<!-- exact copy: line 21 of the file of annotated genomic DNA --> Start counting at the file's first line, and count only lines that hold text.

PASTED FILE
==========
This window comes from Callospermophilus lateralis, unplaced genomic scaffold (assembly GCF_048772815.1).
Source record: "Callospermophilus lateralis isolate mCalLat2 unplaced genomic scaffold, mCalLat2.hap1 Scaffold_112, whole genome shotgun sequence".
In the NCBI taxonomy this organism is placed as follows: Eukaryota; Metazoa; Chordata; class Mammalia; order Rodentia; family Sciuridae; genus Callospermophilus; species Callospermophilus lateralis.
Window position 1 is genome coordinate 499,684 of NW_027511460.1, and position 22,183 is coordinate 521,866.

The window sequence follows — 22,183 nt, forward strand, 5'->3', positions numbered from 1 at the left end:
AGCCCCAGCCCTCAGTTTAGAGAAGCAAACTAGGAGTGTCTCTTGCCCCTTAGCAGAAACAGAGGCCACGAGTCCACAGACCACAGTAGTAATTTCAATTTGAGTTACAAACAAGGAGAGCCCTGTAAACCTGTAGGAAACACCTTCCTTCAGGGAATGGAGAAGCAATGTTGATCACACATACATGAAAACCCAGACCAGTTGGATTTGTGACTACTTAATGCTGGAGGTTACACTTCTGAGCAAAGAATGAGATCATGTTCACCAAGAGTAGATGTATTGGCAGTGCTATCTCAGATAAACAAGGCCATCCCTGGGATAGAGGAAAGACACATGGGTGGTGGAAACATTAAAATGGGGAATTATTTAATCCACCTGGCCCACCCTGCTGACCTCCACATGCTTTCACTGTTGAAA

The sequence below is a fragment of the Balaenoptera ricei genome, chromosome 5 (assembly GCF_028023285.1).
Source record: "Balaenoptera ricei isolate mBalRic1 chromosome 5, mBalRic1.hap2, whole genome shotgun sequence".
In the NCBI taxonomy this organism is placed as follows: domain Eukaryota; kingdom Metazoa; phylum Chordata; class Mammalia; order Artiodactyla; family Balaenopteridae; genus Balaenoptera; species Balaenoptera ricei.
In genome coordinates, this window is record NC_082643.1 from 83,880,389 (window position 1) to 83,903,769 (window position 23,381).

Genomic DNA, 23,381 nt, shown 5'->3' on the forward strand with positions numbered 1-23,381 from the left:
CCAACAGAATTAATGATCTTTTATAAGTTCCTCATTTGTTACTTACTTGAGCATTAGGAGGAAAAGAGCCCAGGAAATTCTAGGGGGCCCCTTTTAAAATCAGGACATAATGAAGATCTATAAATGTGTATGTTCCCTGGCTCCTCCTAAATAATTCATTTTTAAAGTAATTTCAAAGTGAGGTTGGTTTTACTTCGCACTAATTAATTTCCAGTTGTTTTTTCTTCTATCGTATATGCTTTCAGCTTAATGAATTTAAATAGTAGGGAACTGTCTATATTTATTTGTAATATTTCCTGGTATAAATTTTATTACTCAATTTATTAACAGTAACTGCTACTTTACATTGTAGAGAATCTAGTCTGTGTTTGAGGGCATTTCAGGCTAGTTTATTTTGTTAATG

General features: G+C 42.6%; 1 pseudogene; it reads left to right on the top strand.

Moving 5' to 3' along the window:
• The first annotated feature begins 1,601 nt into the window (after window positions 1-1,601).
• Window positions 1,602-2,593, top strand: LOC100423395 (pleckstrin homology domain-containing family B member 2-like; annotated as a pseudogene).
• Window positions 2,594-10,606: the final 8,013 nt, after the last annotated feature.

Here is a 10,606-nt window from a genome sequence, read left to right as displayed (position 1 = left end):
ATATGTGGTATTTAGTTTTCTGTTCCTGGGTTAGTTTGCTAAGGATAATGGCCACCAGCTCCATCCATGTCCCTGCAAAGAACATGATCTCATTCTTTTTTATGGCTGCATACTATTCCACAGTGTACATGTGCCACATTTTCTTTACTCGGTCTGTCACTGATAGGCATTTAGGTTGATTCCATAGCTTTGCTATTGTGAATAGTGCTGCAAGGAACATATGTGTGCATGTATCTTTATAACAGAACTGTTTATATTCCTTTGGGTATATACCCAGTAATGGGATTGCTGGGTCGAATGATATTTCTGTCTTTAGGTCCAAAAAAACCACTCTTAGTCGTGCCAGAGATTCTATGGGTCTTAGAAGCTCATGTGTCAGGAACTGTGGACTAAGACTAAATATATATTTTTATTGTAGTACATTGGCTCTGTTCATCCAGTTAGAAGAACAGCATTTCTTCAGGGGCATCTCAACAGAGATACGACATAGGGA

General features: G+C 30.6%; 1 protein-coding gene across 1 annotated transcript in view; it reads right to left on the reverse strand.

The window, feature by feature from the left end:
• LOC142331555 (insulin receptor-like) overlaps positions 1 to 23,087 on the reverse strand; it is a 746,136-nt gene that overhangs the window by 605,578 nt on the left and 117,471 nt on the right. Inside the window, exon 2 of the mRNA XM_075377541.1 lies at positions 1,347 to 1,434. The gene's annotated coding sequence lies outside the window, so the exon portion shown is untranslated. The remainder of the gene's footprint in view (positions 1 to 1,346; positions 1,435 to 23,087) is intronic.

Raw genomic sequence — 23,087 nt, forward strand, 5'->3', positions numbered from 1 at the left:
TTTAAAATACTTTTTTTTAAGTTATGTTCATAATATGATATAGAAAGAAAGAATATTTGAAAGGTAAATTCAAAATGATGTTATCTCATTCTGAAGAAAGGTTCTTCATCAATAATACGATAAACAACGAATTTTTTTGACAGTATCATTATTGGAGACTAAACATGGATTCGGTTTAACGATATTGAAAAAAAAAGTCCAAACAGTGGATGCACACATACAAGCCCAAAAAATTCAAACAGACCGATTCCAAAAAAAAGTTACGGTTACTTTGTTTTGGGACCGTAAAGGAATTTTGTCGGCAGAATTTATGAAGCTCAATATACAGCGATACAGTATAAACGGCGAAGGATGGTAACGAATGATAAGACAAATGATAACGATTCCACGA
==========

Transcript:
The window, feature by feature from the left end: